|2/8/2014 12:52:00 PM|
Bubba and boys have a plan -- Part Duh
It dawned on me that I did not have a phone number for Bubba Castiron, my redneck buddy living in a pastel world. Not that I really wanted one, but Bubba had piqued my curiosity about a plan he said would solve unemployment and welfare. So despite my best judgment, I decided to drive to the Crawl-On-Inn, a hole-in-the-wall bar out in the netherlands of Hamilton County, somewhere between Boxley, Omega and Elwood.
I'd only been there a couple of times and still struggled with directions. Three gravel roads and a ton of dust later, I eased past the tractor-sized chuckholes into the parking lot.
Truth to tell, I had no idea if Bubba was going to be there, but he said he and his pals had the solution. So I figured it was better than even money that one of the crew, Bubba, Tater, Big Country or Gumball would be there. If they weren't, I didn't figure I'd have to wait long.
Turns out I didn't have to wait at all. As soon as I walked in the door Bubba let out a yell from off on the right.
"Timmons! I knew you'd want to hear what amounts to some good country logic."
"Well Bubba, I was in the vicinity - "
"Like hell you were," Bubba laughed. "You just couldn't stand it and you had to hear our plan. You know that's right so just 'fess up. Sit down and take a load off. Elvis, get this man a cold one."
The bartender named Elvis handed me a longneck.
"Where's Bambi?" I asked. Bambi was the waitress who had an opinion on most everything and was quick to share it. She also is the only woman I know who's a waitress in one job and a truck driver in the other.
Elvis was a man of few words.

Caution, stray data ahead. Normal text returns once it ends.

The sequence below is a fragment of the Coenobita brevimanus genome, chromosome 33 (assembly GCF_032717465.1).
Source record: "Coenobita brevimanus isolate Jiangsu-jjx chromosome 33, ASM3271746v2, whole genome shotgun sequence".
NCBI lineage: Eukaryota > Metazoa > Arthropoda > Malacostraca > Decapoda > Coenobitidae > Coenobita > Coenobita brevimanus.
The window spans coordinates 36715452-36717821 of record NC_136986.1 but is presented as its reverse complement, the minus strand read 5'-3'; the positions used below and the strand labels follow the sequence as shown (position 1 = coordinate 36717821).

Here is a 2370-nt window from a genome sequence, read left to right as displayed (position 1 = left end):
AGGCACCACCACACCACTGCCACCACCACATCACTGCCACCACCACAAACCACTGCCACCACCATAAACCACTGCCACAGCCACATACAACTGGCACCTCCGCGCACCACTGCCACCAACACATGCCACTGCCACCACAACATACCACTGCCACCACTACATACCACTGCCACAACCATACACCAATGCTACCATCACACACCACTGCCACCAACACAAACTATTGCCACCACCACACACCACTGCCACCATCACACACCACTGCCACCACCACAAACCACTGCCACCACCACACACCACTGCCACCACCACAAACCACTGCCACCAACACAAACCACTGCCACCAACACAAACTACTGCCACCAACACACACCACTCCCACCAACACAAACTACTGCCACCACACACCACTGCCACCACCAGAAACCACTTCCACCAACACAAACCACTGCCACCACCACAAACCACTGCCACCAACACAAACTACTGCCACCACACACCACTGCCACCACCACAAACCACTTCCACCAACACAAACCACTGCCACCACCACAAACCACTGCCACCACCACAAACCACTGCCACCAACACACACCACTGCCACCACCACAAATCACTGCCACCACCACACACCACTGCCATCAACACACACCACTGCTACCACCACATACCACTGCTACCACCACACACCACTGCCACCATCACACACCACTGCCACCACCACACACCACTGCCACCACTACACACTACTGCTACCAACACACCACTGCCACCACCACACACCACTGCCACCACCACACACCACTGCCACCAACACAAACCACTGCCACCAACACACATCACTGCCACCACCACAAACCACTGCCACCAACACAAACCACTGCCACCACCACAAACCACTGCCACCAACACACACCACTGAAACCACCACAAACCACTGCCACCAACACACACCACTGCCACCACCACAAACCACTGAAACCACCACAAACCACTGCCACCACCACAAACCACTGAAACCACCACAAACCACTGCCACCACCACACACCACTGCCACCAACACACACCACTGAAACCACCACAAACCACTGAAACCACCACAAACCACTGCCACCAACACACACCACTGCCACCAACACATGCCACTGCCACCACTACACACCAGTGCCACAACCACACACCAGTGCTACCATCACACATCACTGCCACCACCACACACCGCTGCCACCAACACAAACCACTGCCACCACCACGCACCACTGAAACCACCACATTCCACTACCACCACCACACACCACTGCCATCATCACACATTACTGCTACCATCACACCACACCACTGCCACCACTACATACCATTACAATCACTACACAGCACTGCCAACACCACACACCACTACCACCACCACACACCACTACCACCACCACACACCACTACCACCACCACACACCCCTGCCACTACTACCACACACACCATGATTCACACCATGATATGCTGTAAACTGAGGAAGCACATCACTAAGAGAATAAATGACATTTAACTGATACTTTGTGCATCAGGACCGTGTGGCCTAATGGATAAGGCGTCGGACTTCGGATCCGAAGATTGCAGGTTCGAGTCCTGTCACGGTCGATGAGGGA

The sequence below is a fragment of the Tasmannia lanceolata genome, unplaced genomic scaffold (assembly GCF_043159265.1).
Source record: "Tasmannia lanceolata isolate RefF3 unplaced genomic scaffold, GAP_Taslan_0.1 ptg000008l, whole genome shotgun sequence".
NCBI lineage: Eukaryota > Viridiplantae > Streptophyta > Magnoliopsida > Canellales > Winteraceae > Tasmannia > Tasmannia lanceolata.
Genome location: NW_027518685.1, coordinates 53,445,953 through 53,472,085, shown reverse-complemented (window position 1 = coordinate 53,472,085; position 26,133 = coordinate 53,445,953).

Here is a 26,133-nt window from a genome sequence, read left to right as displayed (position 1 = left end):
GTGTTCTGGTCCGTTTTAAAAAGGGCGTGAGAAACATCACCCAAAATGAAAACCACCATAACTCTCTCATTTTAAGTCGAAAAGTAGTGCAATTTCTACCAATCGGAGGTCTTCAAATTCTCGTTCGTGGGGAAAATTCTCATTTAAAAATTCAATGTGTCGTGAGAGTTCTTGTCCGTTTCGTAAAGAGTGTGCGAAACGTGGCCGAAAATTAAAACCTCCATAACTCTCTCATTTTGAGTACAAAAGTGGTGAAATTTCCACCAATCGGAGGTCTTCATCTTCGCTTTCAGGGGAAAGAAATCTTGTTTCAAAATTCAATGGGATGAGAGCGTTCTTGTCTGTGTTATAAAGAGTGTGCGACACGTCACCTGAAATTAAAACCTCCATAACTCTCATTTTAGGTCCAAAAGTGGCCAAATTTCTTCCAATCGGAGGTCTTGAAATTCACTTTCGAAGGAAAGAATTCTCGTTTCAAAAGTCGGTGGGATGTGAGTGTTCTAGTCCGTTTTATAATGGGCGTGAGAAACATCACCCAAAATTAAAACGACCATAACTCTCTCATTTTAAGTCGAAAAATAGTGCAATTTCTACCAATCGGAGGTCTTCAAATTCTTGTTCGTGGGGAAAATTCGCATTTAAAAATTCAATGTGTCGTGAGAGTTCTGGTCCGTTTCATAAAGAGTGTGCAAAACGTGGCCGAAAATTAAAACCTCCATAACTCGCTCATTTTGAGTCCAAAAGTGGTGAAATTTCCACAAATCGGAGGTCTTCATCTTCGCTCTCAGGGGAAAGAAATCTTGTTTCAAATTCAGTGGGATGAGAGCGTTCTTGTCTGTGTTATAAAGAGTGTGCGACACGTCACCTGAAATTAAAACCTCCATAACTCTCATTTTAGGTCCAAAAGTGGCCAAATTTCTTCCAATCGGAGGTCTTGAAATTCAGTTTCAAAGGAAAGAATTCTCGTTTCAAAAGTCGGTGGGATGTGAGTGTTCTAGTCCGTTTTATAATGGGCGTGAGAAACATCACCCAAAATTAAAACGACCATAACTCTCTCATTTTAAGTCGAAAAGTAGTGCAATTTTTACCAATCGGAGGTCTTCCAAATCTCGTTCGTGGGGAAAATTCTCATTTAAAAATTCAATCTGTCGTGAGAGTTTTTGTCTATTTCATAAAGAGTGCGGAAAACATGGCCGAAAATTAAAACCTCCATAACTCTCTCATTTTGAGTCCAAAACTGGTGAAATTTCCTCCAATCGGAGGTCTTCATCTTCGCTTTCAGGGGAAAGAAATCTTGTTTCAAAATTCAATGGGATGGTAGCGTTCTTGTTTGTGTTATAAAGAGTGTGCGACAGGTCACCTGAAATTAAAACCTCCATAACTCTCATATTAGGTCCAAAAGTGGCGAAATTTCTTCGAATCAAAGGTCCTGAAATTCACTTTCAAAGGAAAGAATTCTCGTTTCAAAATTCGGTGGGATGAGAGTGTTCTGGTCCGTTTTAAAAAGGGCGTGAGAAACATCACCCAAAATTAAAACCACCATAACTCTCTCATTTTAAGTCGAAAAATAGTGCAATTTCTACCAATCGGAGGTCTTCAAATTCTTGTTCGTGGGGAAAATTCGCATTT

"Timmons, let me tell you what we come up with," Bubba said, leaning forward a bit too close. What, was he afraid of spies? "Drug testing for the folks on welfare and the ones getting unemployment."
I immediately regretted the drive.
"The Indiana Legislature tried to pass something like that this year," I explained. "It failed because they couldn't figure out a way to do it fairly."
"Well, it sure ain't fair now," Tater, or maybe it was Gumball, said. "At my job we got drug testing. It's just random. Whenever they feel like it or think they need to. And the thing is, Timmons, it's my taxes paying for those folks to not look for a job."
"Well now," I started to explain. "I'm sure they want to work - "
"Bull," Gumball (I think) said. Well, he sort of said that. "Look, I've got a job, too. Had it for 26 years. Show up every day. They pay me a fair wage for a fair job. But for me to get that paycheck I have to pass a drug test once in a while. I got no problem with that. I knew it going into the job. What I have a major problem with is taking that money out of my check and giving it to folks who don't work, don't do much of anything. C'mon man, we pay them with my money and they don't have to work for it like I do and they don't have to live a clean life like I do."
The mood had gone from yuks and giggles to serious.
Until Bubba spoke up.
"Good thing they don't test for alcohol!"
"Timmons, maybe you could put something in your paper to let the folks in Indianapolis know they should try again?" Bubba said. "Just 'cause it didn't pass this time don't mean it's not a good idea. Besides, we know what they can call the program."
"What's that?" I asked.
"Urine or You're Out."
I can never tell when Bubba's serious.
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